What to bring:
- Weather-appropriate clothing. It is always much cooler on the water, so it is good to wear warmer clothing than you normally wear.
- If there is a chance of rain, please bring rain coats and umbrellas.
- Wear shoes that you don’t mind getting a little wet or sandy.
- Cameras are welcome.
- Cost per Student
Charleston Field Trips and School Programs – Barrier Island Ecology Adventure
Barrier Island Eco-Tours offers excellent standards-based school programs and activities for all grade levels. Their staff’s expertise and flexibility to meet the needs of teachers and students is top-notch. Educating people about marine ecology, with passion and relevance, is clearly the norm.” — Edward H. Falco, Environmental Education Associate, SC Department of Education
Scientific process and inquiry skills are promoted and reinforced throughout the field trip as students learn about organisms, habitats, communities, and ecosystems, as well as the environmental and geological factors that influence them.
The first part of our South Carolina field trips is spent on the boat exploring the tidal creeks of the salt marsh. Depending on the grade level of the group, different topics are discussed, including: spartina grass and its role, plant/animal species identification, adaptations, oyster bed communities, species diversity, marsh hammock ecology, geology of the salt marsh, and the importance of the salt marsh to humans and the Atlantic Ocean.
The students are able to experience and learn about marine life as their knowledgeable and well-versed naturalist pulls crab and habitat traps. The specimens caught are put into an aquarium and discussed by your naturalist.
“Thank you for all you did to make this trip so memorable for our 3rd graders. They all said it was the best field trip ever!” – Third grade teacher, Columbia, SC
The second part of the trip is spent on the beach at Capers Island State Heritage Preserve. With over 2,000 acres, Capers Island is a pristine barrier island bought by South Carolina in 1975 for the purpose of preserving it in its natural state.
On Capers Island, there is a diversity of shells, and our guides have fascinating facts about the lives of the animals which made them. Other topics such as sediments, barrier island formation, sand dune function, loggerhead sea turtles, erosion and deposition, beach ecology, and the maritime forest can be discussed. Capers Island is an excellent example of erosion and deposition. Most of the island has been eroding for many years, and the presence of dead trees along the tide line provides a stark visual image of the process we call erosion. Another illustration the island offers is that of deposition, as evidenced by the significant formation of sand dunes over the salt marsh at the southern end.
Groups also have the option to hike a mile-long trail that winds its way through the island before opening onto “bone-yard beach.” Along the trail, you pass through different habitats including salt marsh, a fresh water pond, a large brackish water impoundment, the maritime forest, and an extensive dune field. These interior ponds allow for plant and animal diversity along the trail and are a home to several shy alligators. Along this path, our staff discuss topics including alligators, bird life/identification, uses of the maritime forest by humans, plant identification, and adaptations.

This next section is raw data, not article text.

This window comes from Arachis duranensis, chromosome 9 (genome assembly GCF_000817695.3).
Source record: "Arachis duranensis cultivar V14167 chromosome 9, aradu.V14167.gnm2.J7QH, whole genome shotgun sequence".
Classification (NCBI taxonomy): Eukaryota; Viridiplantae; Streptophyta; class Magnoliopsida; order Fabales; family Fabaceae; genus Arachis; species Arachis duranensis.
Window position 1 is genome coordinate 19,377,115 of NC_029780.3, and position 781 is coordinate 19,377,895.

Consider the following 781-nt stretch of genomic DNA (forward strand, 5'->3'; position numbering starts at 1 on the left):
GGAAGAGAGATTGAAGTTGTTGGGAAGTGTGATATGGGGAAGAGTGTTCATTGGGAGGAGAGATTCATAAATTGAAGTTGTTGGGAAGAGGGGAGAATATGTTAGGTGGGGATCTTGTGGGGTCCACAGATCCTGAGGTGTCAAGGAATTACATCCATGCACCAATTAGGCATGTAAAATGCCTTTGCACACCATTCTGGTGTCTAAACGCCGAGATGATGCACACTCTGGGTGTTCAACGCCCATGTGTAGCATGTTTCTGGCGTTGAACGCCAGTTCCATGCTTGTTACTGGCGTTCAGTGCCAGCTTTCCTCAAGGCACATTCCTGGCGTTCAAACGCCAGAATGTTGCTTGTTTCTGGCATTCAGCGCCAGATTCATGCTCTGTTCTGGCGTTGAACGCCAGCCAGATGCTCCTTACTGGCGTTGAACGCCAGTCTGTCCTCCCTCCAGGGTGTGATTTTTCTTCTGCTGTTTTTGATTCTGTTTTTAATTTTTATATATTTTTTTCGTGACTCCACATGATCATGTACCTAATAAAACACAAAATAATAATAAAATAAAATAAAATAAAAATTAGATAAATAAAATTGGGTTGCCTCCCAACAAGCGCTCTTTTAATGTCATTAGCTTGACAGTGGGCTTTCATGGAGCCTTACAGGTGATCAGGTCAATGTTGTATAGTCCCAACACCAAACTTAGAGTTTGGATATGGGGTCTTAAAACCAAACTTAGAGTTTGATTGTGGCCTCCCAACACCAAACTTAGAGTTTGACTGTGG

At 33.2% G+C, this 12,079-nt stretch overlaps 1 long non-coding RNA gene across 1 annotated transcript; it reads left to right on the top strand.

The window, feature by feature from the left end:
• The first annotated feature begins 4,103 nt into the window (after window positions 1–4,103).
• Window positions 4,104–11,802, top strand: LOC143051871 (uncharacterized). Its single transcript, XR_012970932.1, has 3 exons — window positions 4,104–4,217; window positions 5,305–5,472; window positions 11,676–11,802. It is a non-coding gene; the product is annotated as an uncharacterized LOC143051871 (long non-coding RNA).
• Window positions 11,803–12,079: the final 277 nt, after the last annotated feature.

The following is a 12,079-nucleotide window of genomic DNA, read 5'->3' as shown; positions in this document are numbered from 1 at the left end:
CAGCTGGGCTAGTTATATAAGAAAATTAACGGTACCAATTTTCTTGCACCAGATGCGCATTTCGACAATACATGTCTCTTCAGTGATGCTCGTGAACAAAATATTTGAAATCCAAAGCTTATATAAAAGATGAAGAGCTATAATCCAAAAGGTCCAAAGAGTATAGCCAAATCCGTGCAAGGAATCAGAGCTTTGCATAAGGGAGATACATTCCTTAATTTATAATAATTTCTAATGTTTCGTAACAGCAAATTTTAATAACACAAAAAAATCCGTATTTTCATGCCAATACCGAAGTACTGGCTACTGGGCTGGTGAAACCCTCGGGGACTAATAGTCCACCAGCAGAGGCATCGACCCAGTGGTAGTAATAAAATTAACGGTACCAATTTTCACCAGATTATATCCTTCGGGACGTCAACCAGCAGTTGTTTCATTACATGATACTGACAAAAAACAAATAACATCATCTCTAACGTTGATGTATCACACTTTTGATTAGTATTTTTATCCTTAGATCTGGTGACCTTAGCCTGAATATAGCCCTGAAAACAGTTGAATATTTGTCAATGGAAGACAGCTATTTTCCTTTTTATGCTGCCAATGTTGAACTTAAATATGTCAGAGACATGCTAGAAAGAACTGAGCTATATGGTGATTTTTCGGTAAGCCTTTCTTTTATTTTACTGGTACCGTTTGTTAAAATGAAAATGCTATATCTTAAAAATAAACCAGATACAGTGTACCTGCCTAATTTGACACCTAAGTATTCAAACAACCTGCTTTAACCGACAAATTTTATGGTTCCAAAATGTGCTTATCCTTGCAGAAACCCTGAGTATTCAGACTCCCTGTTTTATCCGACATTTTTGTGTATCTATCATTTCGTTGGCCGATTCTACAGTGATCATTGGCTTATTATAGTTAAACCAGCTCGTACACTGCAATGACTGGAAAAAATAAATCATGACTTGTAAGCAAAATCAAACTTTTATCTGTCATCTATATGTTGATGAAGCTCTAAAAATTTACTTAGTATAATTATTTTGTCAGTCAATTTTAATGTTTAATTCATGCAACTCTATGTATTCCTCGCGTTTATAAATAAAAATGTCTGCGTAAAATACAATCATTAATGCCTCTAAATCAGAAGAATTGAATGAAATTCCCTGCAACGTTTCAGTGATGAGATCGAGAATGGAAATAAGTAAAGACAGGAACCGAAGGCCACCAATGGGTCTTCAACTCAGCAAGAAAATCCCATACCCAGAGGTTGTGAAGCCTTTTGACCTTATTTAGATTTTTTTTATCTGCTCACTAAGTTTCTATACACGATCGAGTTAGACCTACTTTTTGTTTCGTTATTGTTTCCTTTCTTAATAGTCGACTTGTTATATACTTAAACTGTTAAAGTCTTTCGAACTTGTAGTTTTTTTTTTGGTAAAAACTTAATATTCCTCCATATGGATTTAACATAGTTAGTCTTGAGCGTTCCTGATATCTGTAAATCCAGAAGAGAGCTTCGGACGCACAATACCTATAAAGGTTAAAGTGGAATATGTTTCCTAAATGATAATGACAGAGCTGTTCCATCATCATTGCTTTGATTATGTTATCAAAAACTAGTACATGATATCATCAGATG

If you are looking for an educational field trip your students will never forget, you must give Barrier Island Eco Tours a call. Our school programs are aligned with the South Carolina Curriculum Science Standard.
“I’ve been to the beach before but never learned anything about how it was made or why it’s there. Thank you for teaching me and my classmates about how the island stops hurricanes from hitting the mainland and the animals that live on the islands. My favorite part was seeing the animals such as blue crabs, alligators and oysters in their natural habitats.” – Brianna, 4th grade
Most school groups choose for us to provide their lunch or dinner on Capers Island. The beachside cookout adds to the experience for the student and makes it easy for the planner. A hot dog and hamburger is grilled for each person.
$7 per person includes a hamburger and a hot dog, fruit snacks, and water.
We are able to accommodate groups of 150 plus by dividing the group up into smaller groups and sometimes using multiple boats for transportation to Capers Island. We use pre-trip and post-trip dock activities and also Fort Moultrie as a station, so very little down time is experienced.
Our field trips usually last from 3.5 to 6 hours depending on your group size and how we decide to split you up. Normally we are able to tailor the trip to fit into your time frame.
The Isle of Palms Marina now charges $40 per bus for parking at the marina. They also charge $10 per vehicle. If driving a personal vehicle you will follow the directions on the daily parking sign and you will need your credit card to make the payment by text. Please let us know how many buses you will be bringing and we will include the $40 per bus on your invoice. You are welcome to unload the students and take the bus out of the marina complex and not be charged.
Store and Gift Shop
The Isle of Palms Marina does have a general store and gift shop and our Barrier Island Eco Tour t-shirts are available for students to purchase as a souvenir.
S.C. Science Standards per grade level:
Download PDFs on topics and species we cover on our field trip:
- Sand and Sea – Teachings from the Southeastern Shoreline
- Notes on Bottlenose Dolphins
- Investigating the Causes of Tides
- Resources for Teachers and Students
Visit these links to fun and educational websites related to topics covered on the trip: